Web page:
Ageing in the Aegean

Making it to 90 years old is
awe-inspiring in much of the world. But on a tiny Greek island in the North Aegean Sea, nonagenarians barely merit a second

The island of Icaria
could be the newest of the world’s so-called blue zones — places where
residents have unusually long life spans.

Dan Buettner has crossed the globe
many times over the years in search of blue zones, and he recently teamed up
with AARP and National Geographic to study Icaria.

Buettner and a team of demographers
work with census data to identify blue zones around the world. They found Icaria had the highest percentage of 90-year-olds
anywhere on the planet — nearly 1 out of 3 people make it to their 90s.

Plus, Buettner says, “they
have about 20 percent lower rates of cancer, 50 percent lower rates of heart
disease and almost no dementia.”

Our life spans are about 20 percent
dictated by our genes, Buettner says. The rest is lifestyle. People in Icaria live in mountain villages that necessitate
activity every day. “They have gardens,” he says, for example.
“If they go to church, if they go to their friends’ house — it always occasions
a small walk. But that ends up burning much more calories than going to a gym
for 20 minutes a day.”

“They also have a diet that’s
very interesting,” Buettner continues. “It’s very high in olive oil;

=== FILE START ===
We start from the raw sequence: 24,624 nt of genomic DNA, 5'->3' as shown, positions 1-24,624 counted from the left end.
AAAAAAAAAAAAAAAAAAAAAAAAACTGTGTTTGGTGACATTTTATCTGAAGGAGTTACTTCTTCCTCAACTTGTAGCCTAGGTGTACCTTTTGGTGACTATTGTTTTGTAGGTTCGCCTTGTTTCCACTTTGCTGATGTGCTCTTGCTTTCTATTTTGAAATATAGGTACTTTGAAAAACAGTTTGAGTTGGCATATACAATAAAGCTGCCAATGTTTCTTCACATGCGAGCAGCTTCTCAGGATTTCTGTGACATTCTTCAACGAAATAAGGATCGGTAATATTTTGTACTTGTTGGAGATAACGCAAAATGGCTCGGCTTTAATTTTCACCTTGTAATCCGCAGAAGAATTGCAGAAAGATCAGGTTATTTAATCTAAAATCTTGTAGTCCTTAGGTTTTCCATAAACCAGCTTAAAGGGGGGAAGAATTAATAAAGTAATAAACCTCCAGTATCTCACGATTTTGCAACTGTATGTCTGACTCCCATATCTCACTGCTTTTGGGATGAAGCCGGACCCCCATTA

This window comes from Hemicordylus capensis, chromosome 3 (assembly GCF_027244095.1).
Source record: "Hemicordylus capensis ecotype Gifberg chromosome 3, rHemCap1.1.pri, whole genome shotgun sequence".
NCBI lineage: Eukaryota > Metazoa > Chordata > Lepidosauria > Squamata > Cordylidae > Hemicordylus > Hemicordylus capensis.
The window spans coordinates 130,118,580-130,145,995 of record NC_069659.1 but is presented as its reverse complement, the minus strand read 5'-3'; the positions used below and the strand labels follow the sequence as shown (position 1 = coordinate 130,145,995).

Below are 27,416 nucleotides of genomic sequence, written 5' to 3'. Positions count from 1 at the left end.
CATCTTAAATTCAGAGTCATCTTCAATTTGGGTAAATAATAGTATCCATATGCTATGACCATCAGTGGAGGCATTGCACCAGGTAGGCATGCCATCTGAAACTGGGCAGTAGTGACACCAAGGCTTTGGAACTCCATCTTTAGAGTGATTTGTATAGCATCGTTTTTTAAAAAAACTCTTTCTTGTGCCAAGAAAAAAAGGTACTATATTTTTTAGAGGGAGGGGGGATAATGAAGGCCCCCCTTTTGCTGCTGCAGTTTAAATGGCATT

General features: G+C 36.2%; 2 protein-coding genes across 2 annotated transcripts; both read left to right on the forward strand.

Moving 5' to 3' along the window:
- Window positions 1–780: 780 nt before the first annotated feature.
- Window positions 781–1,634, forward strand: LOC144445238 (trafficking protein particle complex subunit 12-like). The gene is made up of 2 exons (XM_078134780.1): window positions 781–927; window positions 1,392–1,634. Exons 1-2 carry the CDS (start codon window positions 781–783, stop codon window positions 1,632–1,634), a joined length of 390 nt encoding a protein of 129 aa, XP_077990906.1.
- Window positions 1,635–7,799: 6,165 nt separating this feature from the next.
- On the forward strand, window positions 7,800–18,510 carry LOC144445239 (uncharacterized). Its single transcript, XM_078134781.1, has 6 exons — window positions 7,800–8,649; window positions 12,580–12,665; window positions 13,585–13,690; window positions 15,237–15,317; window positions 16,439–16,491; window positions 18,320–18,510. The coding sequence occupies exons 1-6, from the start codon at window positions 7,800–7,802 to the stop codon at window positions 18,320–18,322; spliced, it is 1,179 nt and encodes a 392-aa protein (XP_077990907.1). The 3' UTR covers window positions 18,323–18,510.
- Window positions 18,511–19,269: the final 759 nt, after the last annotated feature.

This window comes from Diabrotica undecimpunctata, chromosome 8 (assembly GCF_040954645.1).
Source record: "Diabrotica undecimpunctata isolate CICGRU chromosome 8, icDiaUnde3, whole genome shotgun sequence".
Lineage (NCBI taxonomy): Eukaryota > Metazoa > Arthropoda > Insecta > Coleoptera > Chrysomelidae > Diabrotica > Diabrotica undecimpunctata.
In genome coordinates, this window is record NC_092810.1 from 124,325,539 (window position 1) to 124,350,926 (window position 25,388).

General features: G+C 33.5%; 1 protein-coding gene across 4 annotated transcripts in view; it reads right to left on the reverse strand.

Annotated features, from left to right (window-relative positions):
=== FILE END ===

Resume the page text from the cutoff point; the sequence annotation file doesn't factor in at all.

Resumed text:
it’s very high in fruits and vegetables.” It’s also very high in greens;
about 150 kinds of veggies grow wild on the island. “These greens have
somewhere around 10 times the level of antioxidants in red wine.”

And though they live on an island,
Icarians don’t eat much fish. Buettner says pirates pushed the culture up in
the highlands and villagers couldn’t depend on the sea as much as might be expected.

Particularly unusual to this new
blue zone are the villagers’ drinking habits. Tea drinking, that is. Icarians
drink herbal teas every day, morning and night, Buettner says. This seems to be
one of their secrets to longer living.

“We had five of these herbal
teas sent to Athens
and analyzed for their chemical composition,” Buettner reports. “We
found out that most of them were diuretics.”

“It turns out that diuretics
actually lower blood pressure,” he says, “so when you’re chronically
lowering blood pressure every day with these herbal teas, that does help explain
why there’s lower rates of heart disease.”

“That’s something we haven’t
seen in Okinawa or Costa Rica
or Sardinia or any of the other blue
zones,” Buettner says.

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